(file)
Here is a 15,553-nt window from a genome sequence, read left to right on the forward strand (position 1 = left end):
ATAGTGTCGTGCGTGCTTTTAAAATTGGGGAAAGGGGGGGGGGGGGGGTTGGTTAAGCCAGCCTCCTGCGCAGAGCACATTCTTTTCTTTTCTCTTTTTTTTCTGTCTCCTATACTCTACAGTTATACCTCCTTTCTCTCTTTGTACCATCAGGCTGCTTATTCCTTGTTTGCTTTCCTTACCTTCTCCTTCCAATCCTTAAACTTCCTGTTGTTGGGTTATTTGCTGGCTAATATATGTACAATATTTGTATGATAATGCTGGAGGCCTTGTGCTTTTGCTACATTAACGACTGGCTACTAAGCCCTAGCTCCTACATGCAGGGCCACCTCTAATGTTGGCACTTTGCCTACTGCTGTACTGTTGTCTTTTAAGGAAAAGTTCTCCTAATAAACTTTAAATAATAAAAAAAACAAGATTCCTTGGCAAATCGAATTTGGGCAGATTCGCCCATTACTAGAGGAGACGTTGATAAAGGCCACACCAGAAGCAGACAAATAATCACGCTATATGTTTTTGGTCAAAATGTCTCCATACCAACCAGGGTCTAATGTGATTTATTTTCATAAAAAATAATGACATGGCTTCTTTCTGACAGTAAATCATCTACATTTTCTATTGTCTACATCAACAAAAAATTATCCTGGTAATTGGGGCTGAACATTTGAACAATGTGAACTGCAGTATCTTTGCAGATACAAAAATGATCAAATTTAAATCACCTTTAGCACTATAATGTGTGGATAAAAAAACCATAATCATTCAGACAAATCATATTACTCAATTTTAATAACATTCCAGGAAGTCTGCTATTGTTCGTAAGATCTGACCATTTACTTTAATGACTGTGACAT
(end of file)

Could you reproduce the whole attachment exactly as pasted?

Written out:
Here is a 15,553-nt window from a genome sequence, read left to right on the forward strand (position 1 = left end):
ATAGTGTCGTGCGTGCTTTTAAAATTGGGGAAAGGGGGGGGGGGGGGGTTGGTTAAGCCAGCCTCCTGCGCAGAGCACATTCTTTTCTTTTCTCTTTTTTTTCTGTCTCCTATACTCTACAGTTATACCTCCTTTCTCTCTTTGTACCATCAGGCTGCTTATTCCTTGTTTGCTTTCCTTACCTTCTCCTTCCAATCCTTAAACTTCCTGTTGTTGGGTTATTTGCTGGCTAATATATGTACAATATTTGTATGATAATGCTGGAGGCCTTGTGCTTTTGCTACATTAACGACTGGCTACTAAGCCCTAGCTCCTACATGCAGGGCCACCTCTAATGTTGGCACTTTGCCTACTGCTGTACTGTTGTCTTTTAAGGAAAAGTTCTCCTAATAAACTTTAAATAATAAAAAAAACAAGATTCCTTGGCAAATCGAATTTGGGCAGATTCGCCCATTACTAGAGGAGACGTTGATAAAGGCCACACCAGAAGCAGACAAATAATCACGCTATATGTTTTTGGTCAAAATGTCTCCATACCAACCAGGGTCTAATGTGATTTATTTTCATAAAAAATAATGACATGGCTTCTTTCTGACAGTAAATCATCTACATTTTCTATTGTCTACATCAACAAAAAATTATCCTGGTAATTGGGGCTGAACATTTGAACAATGTGAACTGCAGTATCTTTGCAGATACAAAAATGATCAAATTTAAATCACCTTTAGCACTATAATGTGTGGATAAAAAAACCATAATCATTCAGACAAATCATATTACTCAATTTTAATAACATTCCAGGAAGTCTGCTATTGTTCGTAAGATCTGACCATTTACTTTAATGACTGTGACAT